Scenes of the wildest enthusiasm were witnessed at the Aberdeen Joint Station last night when the Aberdeen football team returned from their victory in Perth.

For some time before the 8.46 p.m. train from Perth, on which the team was travelling, was due to arrive, huge crowds gathered at the station. They were not allowed in the station, but they waited in the station square for their heroes to return home, although the train arrived about half-an-hour late.
On the arrival of the train the team scattered. McKenzie, Lang, and Armstrong succeeded in getting away in a taxi, and all the others managed to hide themselves in the crowd, with the exception of Westland, the goalkeeper, who was caught in the station shortly after leaving the train. He struggled to get away, and jumped on to a railway barrow. The crowd secured him however, and carried him shoulder high out of the station.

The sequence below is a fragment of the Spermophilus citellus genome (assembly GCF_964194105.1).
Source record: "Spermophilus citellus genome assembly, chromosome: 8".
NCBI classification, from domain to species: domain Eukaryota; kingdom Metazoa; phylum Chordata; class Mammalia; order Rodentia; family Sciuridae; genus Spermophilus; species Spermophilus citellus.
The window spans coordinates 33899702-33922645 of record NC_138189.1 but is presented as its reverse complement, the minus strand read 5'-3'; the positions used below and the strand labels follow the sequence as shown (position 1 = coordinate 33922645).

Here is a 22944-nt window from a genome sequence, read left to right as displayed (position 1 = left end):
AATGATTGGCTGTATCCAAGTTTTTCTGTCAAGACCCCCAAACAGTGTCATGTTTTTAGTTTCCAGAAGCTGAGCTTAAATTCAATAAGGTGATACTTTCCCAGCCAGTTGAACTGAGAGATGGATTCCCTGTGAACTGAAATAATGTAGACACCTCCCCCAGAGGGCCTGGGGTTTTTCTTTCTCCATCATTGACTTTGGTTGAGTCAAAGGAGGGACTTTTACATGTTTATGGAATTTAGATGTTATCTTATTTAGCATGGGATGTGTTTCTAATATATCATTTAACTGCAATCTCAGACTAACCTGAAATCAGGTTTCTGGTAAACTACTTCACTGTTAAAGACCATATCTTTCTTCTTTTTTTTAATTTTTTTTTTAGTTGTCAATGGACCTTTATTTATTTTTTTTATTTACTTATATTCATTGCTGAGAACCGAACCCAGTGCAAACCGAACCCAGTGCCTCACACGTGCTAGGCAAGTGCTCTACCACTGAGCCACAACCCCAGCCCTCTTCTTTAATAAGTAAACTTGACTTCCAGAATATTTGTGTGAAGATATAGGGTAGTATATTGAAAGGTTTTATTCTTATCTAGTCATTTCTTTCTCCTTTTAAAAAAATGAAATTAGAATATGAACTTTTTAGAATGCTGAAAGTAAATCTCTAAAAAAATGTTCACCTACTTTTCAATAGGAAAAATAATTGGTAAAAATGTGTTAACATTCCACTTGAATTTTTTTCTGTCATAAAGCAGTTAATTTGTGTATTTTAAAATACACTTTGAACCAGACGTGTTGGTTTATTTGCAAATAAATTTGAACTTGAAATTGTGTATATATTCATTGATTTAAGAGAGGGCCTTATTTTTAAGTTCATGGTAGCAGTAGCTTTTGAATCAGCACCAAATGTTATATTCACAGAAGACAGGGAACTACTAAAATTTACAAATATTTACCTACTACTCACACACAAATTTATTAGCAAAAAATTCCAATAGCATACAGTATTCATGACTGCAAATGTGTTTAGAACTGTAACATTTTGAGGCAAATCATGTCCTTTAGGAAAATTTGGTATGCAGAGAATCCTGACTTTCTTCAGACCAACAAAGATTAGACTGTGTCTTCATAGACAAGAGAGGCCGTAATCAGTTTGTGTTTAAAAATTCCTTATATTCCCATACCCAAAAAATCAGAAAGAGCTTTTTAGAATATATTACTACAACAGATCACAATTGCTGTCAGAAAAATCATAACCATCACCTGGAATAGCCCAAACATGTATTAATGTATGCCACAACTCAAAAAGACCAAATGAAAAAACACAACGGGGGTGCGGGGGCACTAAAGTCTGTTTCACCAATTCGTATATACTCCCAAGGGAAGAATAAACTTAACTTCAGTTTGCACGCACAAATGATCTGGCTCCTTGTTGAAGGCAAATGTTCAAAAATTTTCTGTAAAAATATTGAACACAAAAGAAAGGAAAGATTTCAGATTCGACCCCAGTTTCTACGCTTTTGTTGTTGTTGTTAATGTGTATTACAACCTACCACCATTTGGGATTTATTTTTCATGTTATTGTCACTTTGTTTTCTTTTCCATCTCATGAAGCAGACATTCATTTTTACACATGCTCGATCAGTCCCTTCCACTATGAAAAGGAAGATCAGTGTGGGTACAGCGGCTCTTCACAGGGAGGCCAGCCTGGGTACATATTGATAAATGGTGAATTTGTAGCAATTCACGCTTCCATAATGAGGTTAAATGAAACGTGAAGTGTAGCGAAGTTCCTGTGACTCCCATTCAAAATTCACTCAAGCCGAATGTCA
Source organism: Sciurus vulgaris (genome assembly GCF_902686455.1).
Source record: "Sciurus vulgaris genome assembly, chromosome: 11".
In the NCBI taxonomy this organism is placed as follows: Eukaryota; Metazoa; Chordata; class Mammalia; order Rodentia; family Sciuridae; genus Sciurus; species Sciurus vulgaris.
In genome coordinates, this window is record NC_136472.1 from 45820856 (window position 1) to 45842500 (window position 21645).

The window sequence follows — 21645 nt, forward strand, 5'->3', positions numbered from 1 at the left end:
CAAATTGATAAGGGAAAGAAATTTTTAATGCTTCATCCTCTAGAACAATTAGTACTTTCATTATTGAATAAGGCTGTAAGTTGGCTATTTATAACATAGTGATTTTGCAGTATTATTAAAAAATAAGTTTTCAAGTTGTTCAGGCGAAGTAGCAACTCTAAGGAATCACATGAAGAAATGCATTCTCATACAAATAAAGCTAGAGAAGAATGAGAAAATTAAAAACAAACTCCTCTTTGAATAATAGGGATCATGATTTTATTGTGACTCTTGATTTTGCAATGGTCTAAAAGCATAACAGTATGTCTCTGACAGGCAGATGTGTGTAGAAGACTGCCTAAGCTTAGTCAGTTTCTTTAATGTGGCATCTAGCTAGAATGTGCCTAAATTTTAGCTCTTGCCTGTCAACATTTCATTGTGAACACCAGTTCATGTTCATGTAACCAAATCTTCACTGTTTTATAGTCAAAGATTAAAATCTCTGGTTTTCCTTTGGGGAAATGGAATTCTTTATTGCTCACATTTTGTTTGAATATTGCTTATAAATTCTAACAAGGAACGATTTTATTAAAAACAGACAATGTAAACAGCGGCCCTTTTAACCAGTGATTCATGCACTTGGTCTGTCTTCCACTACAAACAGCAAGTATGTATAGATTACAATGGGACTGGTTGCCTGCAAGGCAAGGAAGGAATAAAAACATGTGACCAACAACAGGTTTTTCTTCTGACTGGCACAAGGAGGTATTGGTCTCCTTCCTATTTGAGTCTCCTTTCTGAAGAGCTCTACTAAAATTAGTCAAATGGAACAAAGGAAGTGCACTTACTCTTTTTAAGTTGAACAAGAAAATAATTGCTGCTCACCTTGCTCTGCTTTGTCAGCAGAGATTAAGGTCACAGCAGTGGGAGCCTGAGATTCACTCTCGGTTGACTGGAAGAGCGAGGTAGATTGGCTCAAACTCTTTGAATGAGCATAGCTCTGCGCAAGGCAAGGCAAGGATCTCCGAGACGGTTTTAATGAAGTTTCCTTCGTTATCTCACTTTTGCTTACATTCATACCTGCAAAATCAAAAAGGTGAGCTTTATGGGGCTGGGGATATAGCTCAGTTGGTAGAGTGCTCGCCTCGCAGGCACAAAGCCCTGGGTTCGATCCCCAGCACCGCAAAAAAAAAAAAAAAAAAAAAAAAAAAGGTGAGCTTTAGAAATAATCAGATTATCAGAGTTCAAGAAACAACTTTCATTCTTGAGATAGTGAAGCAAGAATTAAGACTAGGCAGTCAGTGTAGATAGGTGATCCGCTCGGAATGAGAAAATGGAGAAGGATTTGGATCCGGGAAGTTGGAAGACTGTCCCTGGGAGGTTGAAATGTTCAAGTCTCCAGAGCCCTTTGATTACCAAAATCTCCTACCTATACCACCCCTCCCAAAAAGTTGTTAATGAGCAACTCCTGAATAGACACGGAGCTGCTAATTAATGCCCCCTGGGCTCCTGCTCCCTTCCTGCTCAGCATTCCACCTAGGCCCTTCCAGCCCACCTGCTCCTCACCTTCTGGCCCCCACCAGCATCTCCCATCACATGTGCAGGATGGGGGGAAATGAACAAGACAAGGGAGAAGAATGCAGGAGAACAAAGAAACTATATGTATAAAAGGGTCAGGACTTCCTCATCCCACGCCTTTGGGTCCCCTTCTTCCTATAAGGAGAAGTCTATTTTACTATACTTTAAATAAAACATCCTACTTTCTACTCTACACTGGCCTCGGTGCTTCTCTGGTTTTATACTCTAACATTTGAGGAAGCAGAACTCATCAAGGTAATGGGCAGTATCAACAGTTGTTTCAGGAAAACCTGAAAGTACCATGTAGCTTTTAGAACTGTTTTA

Immediately he arrived outside there was a burst cheering from the waiting throng, and, despite Westland's struggles, he was carried across Guild Street, up Carmelite Street, Hadden Street, and Market Street, on to Union Street, where the crowd, which numbered several hundred, held up tramcars, buses, and other traffic as they cheered again and again.
Finally the football enthusiasts allowed Westland down his feet, and he disappeared in the crowd.

Source: Press & Journal, 27th February 1936

St. Johnstone Teamsheet:  Wylie; Welsh, Taylor: H Ferguson, Littlejohn, Dickie; Tennant, Adam, Beattie, McCall

Bookings:

Aberdeen Teamsheet:  Westland, Cooper, McGill, Fraser, Falloon, Thomson, Warnock, McKenzie, Armstrong, Mills, Lang.

Unused Subs:

Bookings:

Referee: W. Webb, Glasgow